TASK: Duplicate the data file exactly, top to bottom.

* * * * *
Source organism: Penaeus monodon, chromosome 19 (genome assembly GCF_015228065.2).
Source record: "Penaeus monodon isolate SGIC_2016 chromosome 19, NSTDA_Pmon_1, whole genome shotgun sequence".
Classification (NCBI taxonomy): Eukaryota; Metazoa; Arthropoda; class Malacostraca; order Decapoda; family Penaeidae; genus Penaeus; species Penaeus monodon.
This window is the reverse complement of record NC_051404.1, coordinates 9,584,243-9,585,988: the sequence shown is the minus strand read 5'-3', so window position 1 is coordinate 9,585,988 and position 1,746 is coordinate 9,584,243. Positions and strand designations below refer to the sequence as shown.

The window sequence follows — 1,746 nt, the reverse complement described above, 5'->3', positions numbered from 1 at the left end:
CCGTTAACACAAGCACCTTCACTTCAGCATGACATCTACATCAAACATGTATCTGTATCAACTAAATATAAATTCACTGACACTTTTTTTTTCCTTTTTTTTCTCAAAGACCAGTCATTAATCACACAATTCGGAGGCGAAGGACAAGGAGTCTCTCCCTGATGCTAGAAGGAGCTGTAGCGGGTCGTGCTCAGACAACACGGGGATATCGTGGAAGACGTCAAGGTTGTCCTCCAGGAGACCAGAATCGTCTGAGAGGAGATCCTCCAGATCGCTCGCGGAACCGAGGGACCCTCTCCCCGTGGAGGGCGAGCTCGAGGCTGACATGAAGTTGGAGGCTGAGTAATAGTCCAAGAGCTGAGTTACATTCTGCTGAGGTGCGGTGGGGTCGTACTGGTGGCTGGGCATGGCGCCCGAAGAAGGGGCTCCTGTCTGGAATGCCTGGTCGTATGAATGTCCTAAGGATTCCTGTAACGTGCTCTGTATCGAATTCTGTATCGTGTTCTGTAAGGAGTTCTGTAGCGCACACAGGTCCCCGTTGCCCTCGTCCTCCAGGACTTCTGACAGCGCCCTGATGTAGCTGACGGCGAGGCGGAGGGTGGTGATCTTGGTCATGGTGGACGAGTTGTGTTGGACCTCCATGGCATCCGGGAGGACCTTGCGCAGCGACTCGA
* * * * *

Source organism: Penaeus monodon, chromosome 19 (genome assembly GCF_015228065.2).
Source record: "Penaeus monodon isolate SGIC_2016 chromosome 19, NSTDA_Pmon_1, whole genome shotgun sequence".
Classification (NCBI taxonomy): Eukaryota; Metazoa; Arthropoda; class Malacostraca; order Decapoda; family Penaeidae; genus Penaeus; species Penaeus monodon.
This window is the reverse complement of record NC_051404.1, coordinates 9,584,243-9,585,988: the sequence shown is the minus strand read 5'-3', so window position 1 is coordinate 9,585,988 and position 1,746 is coordinate 9,584,243. Positions and strand designations below refer to the sequence as shown.

The window sequence follows — 1,746 nt, the reverse complement described above, 5'->3', positions numbered from 1 at the left end:
CCGTTAACACAAGCACCTTCACTTCAGCATGACATCTACATCAAACATGTATCTGTATCAACTAAATATAAATTCACTGACACTTTTTTTTTCCTTTTTTTTCTCAAAGACCAGTCATTAATCACACAATTCGGAGGCGAAGGACAAGGAGTCTCTCCCTGATGCTAGAAGGAGCTGTAGCGGGTCGTGCTCAGACAACACGGGGATATCGTGGAAGACGTCAAGGTTGTCCTCCAGGAGACCAGAATCGTCTGAGAGGAGATCCTCCAGATCGCTCGCGGAACCGAGGGACCCTCTCCCCGTGGAGGGCGAGCTCGAGGCTGACATGAAGTTGGAGGCTGAGTAATAGTCCAAGAGCTGAGTTACATTCTGCTGAGGTGCGGTGGGGTCGTACTGGTGGCTGGGCATGGCGCCCGAAGAAGGGGCTCCTGTCTGGAATGCCTGGTCGTATGAATGTCCTAAGGATTCCTGTAACGTGCTCTGTATCGAATTCTGTATCGTGTTCTGTAAGGAGTTCTGTAGCGCACACAGGTCCCCGTTGCCCTCGTCCTCCAGGACTTCTGACAGCGCCCTGATGTAGCTGACGGCGAGGCGGAGGGTGGTGATCTTGGTCATGGTGGACGAGTTGTGTTGGACCTCCATGGCATCCGGGAGGACCTTGCGCAGCGACTCGA